Low Birth Rates: What Does it Mean?
With a global population of over 7 billion people that continues to rise, it may seem odd to consider that there are countries that experience very low birth rates, and whose populations are actually stagnant or even declining as a result. In reality, however, there are numerous countries, especially across parts of Europe and East Asia, where low birth rates have caused a major decrease in population.
The birth rate, also known as the crude birth rate, evaluates the figure of live births that occur during a given year for every 1,000 members of the population estimated during the same year. Natural change, then, is determined is by subtracting the crude death rate from the crude birth rate, leaving a change in population that is not due to immigration or emigration.
Germany and Bosnia are two such European countries characterized by exceptionally low birth rates. As mentioned, low birth rates affect not only countries in Europe, as East Asia has also experienced low rates within such countries as Japan and South Korea.
The major factors that contribute to this trend are high costs of living, increased opportunities for women, and other factors such as an aging population. The economic structure could suffer if such trends are continued, as older, retired populations grow larger than younger, employed producers. We will see how costs are affecting birth rates globally, as well as how this factor can cause economies to become damaged.
One of the factors that has the potential to foster low birth rates in a country is the cost of raising a child there. Many parents expect the fact that the educational needs of their children are requisites that must be met in order to secure their offspring’s future. Striving to equip the next generation with the knowledge necessary to become a well-rounded individual and contribute to the greater good of society as a whole can prove to be an expensive endeavor. Simply put, the better educated a person is, the greater their chances of success in life will be. For this reason, couples lacking the finances to ensure the pedagogic needs of their children may avoid becoming pregnant altogether.
As we continue to see a decrease in the populations of many countries with low birth rates, there is increasing concern for the future economic growth of a country. One troubling consideration arises from the realization that fewer people will be able to join the workforce in coming years. Without adequate numbers of people to fill positions within certain occupations, then a decrease in the overall productive capacity of a country is likely to occur. Additionally, low birth rates mean a smaller younger population relative to the elderly. Within the framework of social welfare programs common among many developed countries, this will mean the less numerous working young will be strained to support the financial needs of a relatively larger population of elderly retirees.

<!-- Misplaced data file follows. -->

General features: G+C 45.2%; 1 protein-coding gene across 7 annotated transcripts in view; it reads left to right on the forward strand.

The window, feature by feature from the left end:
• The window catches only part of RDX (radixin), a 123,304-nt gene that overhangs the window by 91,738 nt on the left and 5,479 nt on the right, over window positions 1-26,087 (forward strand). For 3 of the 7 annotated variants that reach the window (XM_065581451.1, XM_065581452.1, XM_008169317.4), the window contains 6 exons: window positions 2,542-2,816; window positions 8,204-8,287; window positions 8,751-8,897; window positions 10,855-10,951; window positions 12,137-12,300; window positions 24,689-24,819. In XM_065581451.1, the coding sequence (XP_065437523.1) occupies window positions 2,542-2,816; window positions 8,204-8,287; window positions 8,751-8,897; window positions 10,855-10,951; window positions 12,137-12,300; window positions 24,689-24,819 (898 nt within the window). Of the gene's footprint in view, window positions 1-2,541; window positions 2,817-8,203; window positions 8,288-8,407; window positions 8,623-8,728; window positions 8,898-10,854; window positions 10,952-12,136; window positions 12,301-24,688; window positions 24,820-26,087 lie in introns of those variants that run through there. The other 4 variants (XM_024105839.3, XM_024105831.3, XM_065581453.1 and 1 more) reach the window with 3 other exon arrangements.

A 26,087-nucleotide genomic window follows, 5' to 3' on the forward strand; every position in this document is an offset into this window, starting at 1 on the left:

Prospects for the Future
While it seems that the dense, yet still growing, global population will increasingly strain our resources, there are still countries experiencing unique problems caused by the exact opposite. Each country on this planet is a vital part to the world as a whole, and a steady population is essential for the ideas, visions, and dreams of those countries’ peoples to live on. With the proper attention directed towards problems they face because of low birth rates, the situation can be mended for a brighter future.
The numbers in the graph below are from the World Bank.
Which Country Has the Lowest Birth Rate?
Japan has the lowest birthrate in the world, with 8 births per 1,000 people.
Lowest Birth Rates In The World By Country
- View information as a:
|Rank||Country||Birthrate (per 1,000)|
|14||Bosnia and Herzegovina||9|
|24||United Arab Emirates||10|
|33||U.S. Virgin Islands||10|
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